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South Branch Boyne River update

2019 March 25
by Brian Kozminski

Friday evening March 15, 2019, after Thursdays daytime high of 57º, coupled with snowmelt and rain, a dam located behind Weiss Acres along 131 gave way and washed out. The site was an old grist mill from many decades ago. The dam had been on the radar of local MVWTU and CRA for a few years. Property owners were hesitant to do anything about the possibility of an aged dam but now wish they had. There are cabin rentals along the river bank where vacationers could kayak up a couple hundred yards in slack water before they ran into two undersized culverts on the former entrance to Boyne Mountain, opposite Cherry Hill Road. This site was also looked at by Tip of the Mitt Watershed but complications and funding delayed removal because of buried utilities.

The amount of sediment washed down stream is yet undetermined. Fish kill and macro invertebrate collateral damage is unknown. Biggest concern is young of the year brown and brook trout that may have little recourse in escaping plume of silt or heavy flows. The DNR, DEQ, and Tip of the Mitt have visited site along with Little Traverse Bay Tribe- who took water samples on Tuesday. A crew of surveyors from Ehlmer’s Construction- general contractors on Maple River and Boardman River dam removals, were also on hand and forecast an involved remediation of river and hope for a quick recovery. The portion upstream is high quality trout stream, below former dam site is the Boyne Falls Mill Pond, which may have acted as a large sand trap. There is also evidence that when the dam broke free, the amount of water and sediment going downstream would have stirred and flushed the still water in the pond- pushing a larger plume of silt downstream. The turbid and murky water was visible for 4-5 days in Boyne City.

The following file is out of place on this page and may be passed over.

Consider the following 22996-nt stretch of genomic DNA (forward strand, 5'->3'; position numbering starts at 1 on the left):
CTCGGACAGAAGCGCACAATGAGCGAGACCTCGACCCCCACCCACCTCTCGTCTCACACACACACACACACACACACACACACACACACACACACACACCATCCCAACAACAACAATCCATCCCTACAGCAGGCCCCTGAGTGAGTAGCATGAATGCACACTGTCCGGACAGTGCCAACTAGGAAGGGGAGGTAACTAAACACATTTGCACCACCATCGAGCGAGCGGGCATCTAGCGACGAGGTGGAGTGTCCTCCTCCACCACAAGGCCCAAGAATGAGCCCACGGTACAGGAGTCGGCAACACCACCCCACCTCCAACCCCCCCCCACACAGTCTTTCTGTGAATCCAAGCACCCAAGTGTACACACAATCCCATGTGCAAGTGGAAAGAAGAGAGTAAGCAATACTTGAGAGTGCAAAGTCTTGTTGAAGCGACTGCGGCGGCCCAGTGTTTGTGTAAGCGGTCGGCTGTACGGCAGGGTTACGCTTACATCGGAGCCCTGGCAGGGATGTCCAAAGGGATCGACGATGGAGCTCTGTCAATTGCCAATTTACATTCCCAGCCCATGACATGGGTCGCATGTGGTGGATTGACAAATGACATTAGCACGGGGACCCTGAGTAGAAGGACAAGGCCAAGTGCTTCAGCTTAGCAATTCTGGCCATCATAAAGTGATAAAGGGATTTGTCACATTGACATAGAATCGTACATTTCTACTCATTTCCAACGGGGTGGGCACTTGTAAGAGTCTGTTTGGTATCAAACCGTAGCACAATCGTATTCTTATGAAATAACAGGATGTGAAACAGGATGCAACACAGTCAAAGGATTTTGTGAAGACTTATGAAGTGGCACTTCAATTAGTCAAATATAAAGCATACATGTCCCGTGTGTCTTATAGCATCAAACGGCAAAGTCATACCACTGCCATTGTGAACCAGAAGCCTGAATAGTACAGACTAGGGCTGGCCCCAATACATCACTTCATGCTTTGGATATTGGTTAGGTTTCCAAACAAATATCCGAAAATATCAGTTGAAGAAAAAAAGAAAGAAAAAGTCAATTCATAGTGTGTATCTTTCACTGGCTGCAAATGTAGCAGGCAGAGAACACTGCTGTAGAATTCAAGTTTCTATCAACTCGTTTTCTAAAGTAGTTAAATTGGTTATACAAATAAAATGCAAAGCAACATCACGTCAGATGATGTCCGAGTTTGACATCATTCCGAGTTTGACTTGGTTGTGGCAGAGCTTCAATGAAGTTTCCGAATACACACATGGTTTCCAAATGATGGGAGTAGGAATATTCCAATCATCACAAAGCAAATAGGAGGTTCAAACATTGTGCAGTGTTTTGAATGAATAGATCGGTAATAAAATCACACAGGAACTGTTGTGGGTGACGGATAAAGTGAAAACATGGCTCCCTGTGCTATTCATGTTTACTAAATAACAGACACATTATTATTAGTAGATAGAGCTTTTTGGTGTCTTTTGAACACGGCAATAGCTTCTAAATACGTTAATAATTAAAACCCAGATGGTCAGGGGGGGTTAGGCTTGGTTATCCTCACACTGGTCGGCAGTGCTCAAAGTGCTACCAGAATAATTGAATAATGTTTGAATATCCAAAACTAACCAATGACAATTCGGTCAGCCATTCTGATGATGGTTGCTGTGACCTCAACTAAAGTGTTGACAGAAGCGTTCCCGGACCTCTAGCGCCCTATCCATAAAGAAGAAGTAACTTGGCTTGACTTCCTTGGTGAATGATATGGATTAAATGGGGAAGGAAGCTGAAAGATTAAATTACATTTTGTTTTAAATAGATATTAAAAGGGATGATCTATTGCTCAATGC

The river has been through this before. In October of 2016, while performing routine maintenance on the Boyne Property Dam at Kircher’s pond, a log became lodged in the floodgate and most of impounded water was released downstream. Anglers who were in the river fishing for salmon noticed the river suddenly rush from knee deep to over their waist’s and became very murky. Some actually caught pike and large browns that were residents from the impoundment. Some property owners had to retrieve kayaks that were along their shoreline to be found in the mouth of Boyne at Lake Charlevoix.

There are over 2,500 dams in Michigan, many of which are outdated and approaching the end of their lifespan. These dams can have adverse effects on wildlife and fish populations. Not only to dams prevent fish form reaching cooler water in times of thermal stress, they also deter migration of spawning salmonids and increasing surface temperature to detrimental climates for many sensitive macro-invertebrates. Huron Pines has a list of dams they have been working on. MDOT and DEQ recently evaluated the dam in Boyne Falls at M-75 and it was marked ‘satisfactory’. Neither parties felt there was strong public support for removal of dam at the time, perhaps with this incident, a new conversation can begin.

Property owners at Weiss Acres are very concerned about liability and possible fines from DEQ and would like to cooperate in any way possible- hopeful for a better river in the future. It is going to take a lot of combined efforts and money from various parties. My hope in writing this is to gain public attention to many aged and failing dams across the state. Also, to see if this reaches other news publications to gain some traction and possible sources for funding repair of this beautiful trout stream. Let’s share this and get the word out- we need more rivers to flow freely.

 

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